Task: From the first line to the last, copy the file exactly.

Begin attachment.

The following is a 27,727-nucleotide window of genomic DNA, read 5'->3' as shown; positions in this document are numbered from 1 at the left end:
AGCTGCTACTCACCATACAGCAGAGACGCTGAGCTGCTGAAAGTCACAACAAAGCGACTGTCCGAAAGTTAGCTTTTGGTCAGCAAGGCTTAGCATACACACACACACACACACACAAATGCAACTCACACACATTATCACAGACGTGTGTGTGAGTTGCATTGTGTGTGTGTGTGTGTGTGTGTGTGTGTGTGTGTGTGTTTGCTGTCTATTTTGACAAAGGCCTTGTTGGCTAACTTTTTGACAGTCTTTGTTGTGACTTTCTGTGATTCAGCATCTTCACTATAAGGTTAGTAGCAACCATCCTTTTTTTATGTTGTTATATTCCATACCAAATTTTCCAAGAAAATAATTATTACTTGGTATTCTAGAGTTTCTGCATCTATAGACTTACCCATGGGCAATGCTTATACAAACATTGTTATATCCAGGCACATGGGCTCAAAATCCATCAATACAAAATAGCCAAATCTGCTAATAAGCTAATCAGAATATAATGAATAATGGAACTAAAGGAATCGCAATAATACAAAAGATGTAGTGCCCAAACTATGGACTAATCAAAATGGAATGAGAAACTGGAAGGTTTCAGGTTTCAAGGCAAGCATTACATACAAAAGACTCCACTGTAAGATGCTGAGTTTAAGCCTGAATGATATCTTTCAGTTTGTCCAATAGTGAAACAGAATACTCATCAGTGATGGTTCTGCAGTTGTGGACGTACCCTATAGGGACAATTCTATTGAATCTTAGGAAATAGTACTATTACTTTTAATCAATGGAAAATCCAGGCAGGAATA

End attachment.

The following is a 27,727-nucleotide window of genomic DNA, read 5'->3' as shown; positions in this document are numbered from 1 at the left end:
AGCTGCTACTCACCATACAGCAGAGACGCTGAGCTGCTGAAAGTCACAACAAAGCGACTGTCCGAAAGTTAGCTTTTGGTCAGCAAGGCTTAGCATACACACACACACACACACACAAATGCAACTCACACACATTATCACAGACGTGTGTGTGAGTTGCATTGTGTGTGTGTGTGTGTGTGTGTGTGTGTGTGTGTGTGTTTGCTGTCTATTTTGACAAAGGCCTTGTTGGCTAACTTTTTGACAGTCTTTGTTGTGACTTTCTGTGATTCAGCATCTTCACTATAAGGTTAGTAGCAACCATCCTTTTTTTATGTTGTTATATTCCATACCAAATTTTCCAAGAAAATAATTATTACTTGGTATTCTAGAGTTTCTGCATCTATAGACTTACCCATGGGCAATGCTTATACAAACATTGTTATATCCAGGCACATGGGCTCAAAATCCATCAATACAAAATAGCCAAATCTGCTAATAAGCTAATCAGAATATAATGAATAATGGAACTAAAGGAATCGCAATAATACAAAAGATGTAGTGCCCAAACTATGGACTAATCAAAATGGAATGAGAAACTGGAAGGTTTCAGGTTTCAAGGCAAGCATTACATACAAAAGACTCCACTGTAAGATGCTGAGTTTAAGCCTGAATGATATCTTTCAGTTTGTCCAATAGTGAAACAGAATACTCATCAGTGATGGTTCTGCAGTTGTGGACGTACCCTATAGGGACAATTCTATTGAATCTTAGGAAATAGTACTATTACTTTTAATCAATGGAAAATCCAGGCAGGAATA